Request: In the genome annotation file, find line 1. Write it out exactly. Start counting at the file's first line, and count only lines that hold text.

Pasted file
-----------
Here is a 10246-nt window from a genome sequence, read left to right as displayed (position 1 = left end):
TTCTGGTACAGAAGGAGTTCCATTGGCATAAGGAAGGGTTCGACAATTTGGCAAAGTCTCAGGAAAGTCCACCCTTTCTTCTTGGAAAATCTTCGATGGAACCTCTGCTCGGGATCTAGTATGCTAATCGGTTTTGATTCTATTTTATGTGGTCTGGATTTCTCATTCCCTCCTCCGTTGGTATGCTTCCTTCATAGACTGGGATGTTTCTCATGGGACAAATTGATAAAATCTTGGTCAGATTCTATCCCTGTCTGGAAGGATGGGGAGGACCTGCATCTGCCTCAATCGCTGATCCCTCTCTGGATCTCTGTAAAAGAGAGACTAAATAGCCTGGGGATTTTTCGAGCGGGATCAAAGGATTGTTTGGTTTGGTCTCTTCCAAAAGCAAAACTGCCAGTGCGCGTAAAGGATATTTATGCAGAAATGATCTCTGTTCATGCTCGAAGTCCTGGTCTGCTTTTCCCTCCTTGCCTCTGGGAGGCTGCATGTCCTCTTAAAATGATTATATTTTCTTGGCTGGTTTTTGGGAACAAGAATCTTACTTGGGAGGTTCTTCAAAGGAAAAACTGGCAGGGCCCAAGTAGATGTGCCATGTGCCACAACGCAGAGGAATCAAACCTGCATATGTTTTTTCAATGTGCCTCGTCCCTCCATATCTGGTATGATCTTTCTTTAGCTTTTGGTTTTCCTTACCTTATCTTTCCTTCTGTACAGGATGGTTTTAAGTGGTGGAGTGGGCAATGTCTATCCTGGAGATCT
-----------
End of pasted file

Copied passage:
Here is a 10246-nt window from a genome sequence, read left to right as displayed (position 1 = left end):